I know you will enjoy our interview of mother / daughter team Victoria and Adair Moran. Lucky for those of you living in the LA area, Victoria will be speaking about and signing her book on Tuesday, May 1st, at 7pm at the Barnes & Noble at The Grove…I know she would love to meet you!
CV – What motivated you to become vegan and was it an overnight switch or more gradual shift?
VM – It was definitely gradual – more gradual than if I were starting now, I’m sure. I tried to be vegetarian at 13 (I lasted 3 months on a diet of fruit cocktail and cottage cheese) and finally made it at 18. It was really odd to be vegetarian in those days, and almost nobody had even heard of vegans. I was also dealing with binge-eating at the time, and I had to get over that before I was able to embark on the plant-based path. That happened right around the time of Adair’s birth, so I had the privilege of raising a vegan child. I wasn’t a perfect vegan in those days – if the animal product was hidden in something, I’d sometimes succumb – but Adair never did. It’s as if she was born committed to honoring the life of every animal.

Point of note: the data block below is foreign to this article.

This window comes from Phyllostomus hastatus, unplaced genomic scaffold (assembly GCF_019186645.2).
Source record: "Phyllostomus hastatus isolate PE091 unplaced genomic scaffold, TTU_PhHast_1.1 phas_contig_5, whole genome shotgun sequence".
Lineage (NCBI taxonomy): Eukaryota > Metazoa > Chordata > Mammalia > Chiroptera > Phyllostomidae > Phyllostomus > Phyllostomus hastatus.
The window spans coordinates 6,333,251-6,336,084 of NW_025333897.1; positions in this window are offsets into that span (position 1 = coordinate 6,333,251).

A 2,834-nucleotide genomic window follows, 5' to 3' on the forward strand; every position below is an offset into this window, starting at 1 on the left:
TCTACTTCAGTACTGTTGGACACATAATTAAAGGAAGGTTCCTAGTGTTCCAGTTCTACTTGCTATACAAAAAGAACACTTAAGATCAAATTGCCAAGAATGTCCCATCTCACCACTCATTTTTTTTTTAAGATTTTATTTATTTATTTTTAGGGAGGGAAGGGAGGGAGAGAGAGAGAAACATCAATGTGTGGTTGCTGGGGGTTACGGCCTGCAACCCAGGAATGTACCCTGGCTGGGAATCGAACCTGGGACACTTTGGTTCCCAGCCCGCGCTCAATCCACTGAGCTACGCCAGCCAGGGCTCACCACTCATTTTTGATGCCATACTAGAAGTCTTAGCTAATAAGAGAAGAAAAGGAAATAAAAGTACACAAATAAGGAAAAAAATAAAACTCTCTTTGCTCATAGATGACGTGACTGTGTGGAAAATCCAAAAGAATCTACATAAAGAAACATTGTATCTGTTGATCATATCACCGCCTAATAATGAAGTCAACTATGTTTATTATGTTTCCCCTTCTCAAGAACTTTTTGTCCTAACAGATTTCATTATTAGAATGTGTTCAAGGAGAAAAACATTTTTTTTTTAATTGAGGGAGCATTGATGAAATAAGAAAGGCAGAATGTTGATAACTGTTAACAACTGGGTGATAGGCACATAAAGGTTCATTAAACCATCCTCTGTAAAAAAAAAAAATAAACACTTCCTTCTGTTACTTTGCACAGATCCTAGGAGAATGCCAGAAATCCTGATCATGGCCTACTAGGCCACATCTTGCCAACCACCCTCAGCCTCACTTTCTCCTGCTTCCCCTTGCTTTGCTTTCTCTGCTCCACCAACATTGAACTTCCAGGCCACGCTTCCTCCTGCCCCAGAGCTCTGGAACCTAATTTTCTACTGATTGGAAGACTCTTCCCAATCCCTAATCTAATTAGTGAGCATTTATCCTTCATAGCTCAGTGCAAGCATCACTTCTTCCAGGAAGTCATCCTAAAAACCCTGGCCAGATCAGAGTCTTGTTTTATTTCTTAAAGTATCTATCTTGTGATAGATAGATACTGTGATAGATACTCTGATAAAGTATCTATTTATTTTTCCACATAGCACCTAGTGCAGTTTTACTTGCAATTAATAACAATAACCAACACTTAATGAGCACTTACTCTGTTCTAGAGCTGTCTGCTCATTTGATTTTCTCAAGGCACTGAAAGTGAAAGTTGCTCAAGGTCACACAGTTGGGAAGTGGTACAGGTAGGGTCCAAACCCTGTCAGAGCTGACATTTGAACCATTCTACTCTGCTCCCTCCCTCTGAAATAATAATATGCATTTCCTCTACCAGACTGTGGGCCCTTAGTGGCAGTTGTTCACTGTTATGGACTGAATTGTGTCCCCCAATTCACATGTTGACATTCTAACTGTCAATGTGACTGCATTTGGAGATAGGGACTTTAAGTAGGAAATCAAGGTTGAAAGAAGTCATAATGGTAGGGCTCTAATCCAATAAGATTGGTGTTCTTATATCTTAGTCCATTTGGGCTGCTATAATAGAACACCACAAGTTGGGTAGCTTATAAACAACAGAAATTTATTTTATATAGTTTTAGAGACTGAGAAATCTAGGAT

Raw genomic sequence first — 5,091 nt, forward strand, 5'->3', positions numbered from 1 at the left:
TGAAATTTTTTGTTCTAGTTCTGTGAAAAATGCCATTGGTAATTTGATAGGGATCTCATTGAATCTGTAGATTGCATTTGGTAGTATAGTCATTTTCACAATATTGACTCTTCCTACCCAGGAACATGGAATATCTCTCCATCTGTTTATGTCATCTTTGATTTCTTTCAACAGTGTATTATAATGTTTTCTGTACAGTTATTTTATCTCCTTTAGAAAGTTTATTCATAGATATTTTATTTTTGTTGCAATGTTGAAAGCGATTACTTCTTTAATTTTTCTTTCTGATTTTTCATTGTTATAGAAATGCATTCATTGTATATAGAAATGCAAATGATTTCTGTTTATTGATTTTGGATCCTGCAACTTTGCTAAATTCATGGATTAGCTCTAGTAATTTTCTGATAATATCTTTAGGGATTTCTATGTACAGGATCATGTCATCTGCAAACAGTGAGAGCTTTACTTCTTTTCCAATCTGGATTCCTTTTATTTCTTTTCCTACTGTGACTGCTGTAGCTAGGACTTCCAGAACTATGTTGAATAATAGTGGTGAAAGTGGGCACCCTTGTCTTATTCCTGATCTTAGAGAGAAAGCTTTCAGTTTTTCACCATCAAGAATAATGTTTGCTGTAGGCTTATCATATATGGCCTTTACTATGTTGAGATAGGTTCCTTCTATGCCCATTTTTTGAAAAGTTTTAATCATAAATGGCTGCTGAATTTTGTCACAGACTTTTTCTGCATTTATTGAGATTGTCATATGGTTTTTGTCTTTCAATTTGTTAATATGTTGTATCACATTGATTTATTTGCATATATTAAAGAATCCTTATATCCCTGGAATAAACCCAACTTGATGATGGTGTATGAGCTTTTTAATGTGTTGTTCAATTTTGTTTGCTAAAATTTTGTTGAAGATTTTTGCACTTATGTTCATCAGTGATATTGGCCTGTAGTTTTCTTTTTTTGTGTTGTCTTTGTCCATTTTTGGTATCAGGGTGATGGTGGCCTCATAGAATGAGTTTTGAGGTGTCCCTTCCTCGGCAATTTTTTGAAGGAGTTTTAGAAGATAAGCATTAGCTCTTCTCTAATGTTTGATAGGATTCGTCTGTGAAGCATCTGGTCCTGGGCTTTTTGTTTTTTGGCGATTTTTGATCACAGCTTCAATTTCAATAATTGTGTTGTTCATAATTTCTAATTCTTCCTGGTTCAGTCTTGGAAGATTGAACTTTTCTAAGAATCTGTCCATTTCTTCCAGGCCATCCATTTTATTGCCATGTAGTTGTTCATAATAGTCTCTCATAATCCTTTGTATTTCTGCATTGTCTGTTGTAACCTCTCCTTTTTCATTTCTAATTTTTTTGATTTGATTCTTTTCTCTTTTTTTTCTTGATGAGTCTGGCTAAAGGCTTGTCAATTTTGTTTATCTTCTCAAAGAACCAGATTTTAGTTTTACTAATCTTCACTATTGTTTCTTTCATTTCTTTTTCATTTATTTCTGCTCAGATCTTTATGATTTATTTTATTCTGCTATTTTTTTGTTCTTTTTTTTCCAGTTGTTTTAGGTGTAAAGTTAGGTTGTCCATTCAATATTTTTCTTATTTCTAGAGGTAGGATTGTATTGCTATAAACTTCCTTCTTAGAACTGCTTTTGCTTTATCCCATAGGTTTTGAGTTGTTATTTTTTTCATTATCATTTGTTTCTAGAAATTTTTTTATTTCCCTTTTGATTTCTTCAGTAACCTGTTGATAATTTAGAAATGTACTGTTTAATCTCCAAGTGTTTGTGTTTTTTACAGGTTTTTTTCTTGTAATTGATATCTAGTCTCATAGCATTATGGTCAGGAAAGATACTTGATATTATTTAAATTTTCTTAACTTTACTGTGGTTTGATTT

AM – I was raised vegan so there was never a decision, it’s just normal for me. When you’re raised to see animals as living, breathing, feeling creatures you never want to eat one (Picture to the right is of Adair in Tibet as a child).
CV – I am so impressed that you have written 10 books! Tell me a little bit about how you got into writing.